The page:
The historical legacies of this area as an Israeli target partially allow the inhabitants to flow into a specific collective subject: an apparently seamless community whose existence as a symbolic entity depends on its own social structure. Therefore, without the idea of the Islamic Resistance – conceived as human defence against the Zionists rather than a military offense – Dahiyye, composed of several communal subjects and not just Muslim Shiites, would face symbolic death. This is the reason why the term Dahiyye itself that defines this area has symbolically turned into a concept expressing a space of disorder, illegality and suspiciousness par excellence, known in the whole Middle East.
In an interview conducted on 26th January 2012 with Dr Hajj Ahmed Hatoum, the Deputy Mayor of the Municipality of Haret Hreik, the image of Dahiyye came to the fore as “a rose whose petals represent totally different realities, and the Resistance stands for its stalk, able to unify all differences”. I asked Dr Hatoum what would happen if the Israeli threatening entity disappeared at some point or, moreover, stopped threatening Lebanon: the answer lies in the conceptual renewal of the Zionists’ Otherness, in a bid to refresh the communal identity construction.
To my mind, the Islamic Resistance is presented as the cohesive factor that shapes the local being together and the local accessing services and resources. In other words, the Resistance is individually deployed not in military or specific political terms, but rather, in terms of a social ethos. In such circumstances, the experience of war does not intervene as a factor that fractures the social identity of the area; rather, as a unifying force of a normally heterogenous self.
By defining the (empirically no longer Islamic) Resistance in terms of ethicalmilieu rather than faith-oriented inclination or political stance, sections from this society may not feel represented and hence committed to complying with the given standards, as happens in any system of values and beliefs when described as social ethics. Such dissent would express the gap between Dahiyye’s residents and their identification with the public space they inhabit.
If social groups are defined as such by their identification with an imagined political community, as argued by Benedict Anderson, Dahiyye’s residents become temporary ‘members’ as long as they imagine their living together as comradeship in the moral sphere of the Islamic Resistance. This ephemeral membership, however, rediscovers its ontological foundation in the experience of war, which muddles together what is familiar and intimate and, on the other hand, what is foreign and unknown.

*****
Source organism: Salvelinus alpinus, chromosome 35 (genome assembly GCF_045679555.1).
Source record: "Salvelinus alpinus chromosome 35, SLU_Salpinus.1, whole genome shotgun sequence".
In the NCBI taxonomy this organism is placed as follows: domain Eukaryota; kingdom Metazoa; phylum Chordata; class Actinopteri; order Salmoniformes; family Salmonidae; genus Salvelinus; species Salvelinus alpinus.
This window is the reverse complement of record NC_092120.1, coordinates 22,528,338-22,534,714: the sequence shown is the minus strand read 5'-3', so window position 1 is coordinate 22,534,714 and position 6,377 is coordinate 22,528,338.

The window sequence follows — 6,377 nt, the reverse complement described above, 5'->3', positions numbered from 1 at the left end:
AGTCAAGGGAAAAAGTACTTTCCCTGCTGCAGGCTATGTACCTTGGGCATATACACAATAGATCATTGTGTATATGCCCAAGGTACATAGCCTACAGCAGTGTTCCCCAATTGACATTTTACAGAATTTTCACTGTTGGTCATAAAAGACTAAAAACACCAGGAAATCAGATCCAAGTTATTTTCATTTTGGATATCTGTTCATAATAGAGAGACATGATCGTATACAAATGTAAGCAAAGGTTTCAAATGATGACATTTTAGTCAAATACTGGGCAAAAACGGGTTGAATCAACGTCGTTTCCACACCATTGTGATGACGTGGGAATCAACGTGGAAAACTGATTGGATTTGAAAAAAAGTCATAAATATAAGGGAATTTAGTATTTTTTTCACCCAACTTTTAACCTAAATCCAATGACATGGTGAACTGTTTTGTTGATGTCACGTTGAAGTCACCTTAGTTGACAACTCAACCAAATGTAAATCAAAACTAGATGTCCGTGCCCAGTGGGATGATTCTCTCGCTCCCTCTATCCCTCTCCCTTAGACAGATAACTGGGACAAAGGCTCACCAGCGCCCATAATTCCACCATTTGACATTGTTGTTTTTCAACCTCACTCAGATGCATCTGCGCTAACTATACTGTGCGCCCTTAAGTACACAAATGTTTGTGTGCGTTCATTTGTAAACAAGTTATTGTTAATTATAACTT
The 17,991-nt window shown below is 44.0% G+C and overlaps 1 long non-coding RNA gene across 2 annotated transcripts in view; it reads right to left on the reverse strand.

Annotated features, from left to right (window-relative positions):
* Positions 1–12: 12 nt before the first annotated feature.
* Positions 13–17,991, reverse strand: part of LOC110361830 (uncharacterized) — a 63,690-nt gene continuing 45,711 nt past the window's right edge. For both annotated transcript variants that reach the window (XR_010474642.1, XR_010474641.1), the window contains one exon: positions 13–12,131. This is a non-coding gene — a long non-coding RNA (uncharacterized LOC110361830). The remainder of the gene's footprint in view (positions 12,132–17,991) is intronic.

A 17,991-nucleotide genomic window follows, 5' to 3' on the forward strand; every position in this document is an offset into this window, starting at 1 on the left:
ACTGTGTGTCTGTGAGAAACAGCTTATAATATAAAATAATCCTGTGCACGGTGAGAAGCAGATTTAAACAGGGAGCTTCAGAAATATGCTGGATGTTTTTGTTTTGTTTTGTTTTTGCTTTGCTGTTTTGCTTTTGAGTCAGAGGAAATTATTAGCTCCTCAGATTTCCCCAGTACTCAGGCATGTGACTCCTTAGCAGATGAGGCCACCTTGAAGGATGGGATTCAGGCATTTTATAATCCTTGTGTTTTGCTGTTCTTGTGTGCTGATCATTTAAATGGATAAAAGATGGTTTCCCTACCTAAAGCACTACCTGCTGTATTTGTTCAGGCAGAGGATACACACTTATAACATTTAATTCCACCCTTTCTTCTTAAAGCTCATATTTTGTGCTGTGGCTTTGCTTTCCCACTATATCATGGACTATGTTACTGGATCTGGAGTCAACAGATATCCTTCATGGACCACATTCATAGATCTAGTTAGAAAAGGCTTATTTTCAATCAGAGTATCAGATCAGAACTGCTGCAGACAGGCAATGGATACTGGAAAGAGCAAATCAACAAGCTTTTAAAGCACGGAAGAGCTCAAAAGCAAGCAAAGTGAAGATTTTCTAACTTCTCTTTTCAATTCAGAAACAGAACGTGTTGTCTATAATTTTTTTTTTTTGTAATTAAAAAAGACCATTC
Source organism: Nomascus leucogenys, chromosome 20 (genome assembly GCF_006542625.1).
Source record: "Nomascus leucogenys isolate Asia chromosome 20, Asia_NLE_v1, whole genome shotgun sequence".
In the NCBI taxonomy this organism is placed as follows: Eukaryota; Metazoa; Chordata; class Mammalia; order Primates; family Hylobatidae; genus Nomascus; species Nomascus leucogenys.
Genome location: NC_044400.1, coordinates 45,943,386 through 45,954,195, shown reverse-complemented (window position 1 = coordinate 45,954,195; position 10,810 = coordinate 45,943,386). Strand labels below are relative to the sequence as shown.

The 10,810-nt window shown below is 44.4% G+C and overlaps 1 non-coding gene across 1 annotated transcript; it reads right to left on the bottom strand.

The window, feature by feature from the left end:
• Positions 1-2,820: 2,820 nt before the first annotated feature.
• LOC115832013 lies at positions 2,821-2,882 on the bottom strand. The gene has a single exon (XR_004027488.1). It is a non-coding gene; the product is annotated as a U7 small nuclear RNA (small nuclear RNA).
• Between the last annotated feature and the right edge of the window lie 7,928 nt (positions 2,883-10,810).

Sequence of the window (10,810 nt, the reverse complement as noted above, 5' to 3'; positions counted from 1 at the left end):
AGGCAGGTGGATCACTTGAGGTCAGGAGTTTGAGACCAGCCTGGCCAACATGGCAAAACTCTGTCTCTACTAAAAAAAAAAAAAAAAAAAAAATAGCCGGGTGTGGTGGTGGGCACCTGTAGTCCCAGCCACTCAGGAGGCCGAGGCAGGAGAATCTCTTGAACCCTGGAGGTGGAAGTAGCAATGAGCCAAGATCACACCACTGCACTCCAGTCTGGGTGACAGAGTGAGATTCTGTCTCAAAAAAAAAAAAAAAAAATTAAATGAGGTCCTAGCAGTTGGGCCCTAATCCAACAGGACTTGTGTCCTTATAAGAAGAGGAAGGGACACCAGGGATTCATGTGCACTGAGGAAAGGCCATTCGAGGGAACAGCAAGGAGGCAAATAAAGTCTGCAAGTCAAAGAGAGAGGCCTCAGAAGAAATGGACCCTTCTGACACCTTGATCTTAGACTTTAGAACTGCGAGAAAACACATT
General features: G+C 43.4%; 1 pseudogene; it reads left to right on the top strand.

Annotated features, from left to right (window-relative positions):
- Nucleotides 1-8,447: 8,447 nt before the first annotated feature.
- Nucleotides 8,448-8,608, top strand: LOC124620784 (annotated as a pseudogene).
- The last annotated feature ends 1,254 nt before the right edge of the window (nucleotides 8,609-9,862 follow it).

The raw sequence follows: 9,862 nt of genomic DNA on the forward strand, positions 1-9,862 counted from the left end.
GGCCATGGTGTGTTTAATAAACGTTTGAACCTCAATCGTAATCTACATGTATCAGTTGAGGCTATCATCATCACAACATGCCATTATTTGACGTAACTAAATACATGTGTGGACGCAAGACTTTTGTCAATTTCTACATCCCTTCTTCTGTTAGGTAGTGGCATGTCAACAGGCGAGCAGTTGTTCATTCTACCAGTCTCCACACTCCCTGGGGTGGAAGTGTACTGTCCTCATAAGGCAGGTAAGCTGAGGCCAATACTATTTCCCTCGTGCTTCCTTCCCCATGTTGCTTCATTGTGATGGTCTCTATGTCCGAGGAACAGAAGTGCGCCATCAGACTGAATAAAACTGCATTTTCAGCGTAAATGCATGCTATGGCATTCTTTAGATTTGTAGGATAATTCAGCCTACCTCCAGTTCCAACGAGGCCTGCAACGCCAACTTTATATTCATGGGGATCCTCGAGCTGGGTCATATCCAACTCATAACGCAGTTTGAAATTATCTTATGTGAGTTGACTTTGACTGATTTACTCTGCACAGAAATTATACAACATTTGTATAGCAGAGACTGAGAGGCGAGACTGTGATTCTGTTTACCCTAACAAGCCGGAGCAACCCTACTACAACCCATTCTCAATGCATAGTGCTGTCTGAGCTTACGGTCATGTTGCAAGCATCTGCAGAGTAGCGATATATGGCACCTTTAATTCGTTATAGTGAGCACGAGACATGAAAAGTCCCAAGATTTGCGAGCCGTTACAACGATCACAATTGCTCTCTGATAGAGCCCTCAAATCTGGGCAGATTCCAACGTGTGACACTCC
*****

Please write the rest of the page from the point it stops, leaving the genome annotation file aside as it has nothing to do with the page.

On the one side, the July war in Lebanon gave rise to a general inter-subject identification, in the sense that, at the time of the war, communities crossed their identity boundaries in the emergency of humanitarian aid effort. War destruction engendered in the stricken area a relatively temporary co-feeling and co-listening with the rest of the country. Such cohesion of Dahiyye’s individualities stands in opposition to the local de-structuration that the Israeli army was aiming for in its futuristic military logic of annihilation. The Israeli Defence Forces (IDF) gave evidence of such an annihilating logic of de-structuration in several other occasions in Lebanon’s history, including when they heavily bombed the UNIFIL compound and its local dispensary in Qana in 1996. This same logic also led the Israeli aerial forces to bomb the prison of al-Khiyyam in South Lebanon in 2006. The Israelis used the prison until 2000 – the year of their 3-day military withdrawal. Its destruction was an aggressive act of eradication of local memory.
The threatening exteriority of the Zionist enemy, hence, ends up contributing to the internalization of the communal otherness in the Resistant subject. The single victim, meant as human loss, becomes the Martyr any family should mourn, even if one has not died by taking up the weapons. Consequently, what Dahiyye’s residents mean by “resistant” should be also correlated to an individual identifying with the local ethics of the Islamic Resistance, rather than to an active war combatant.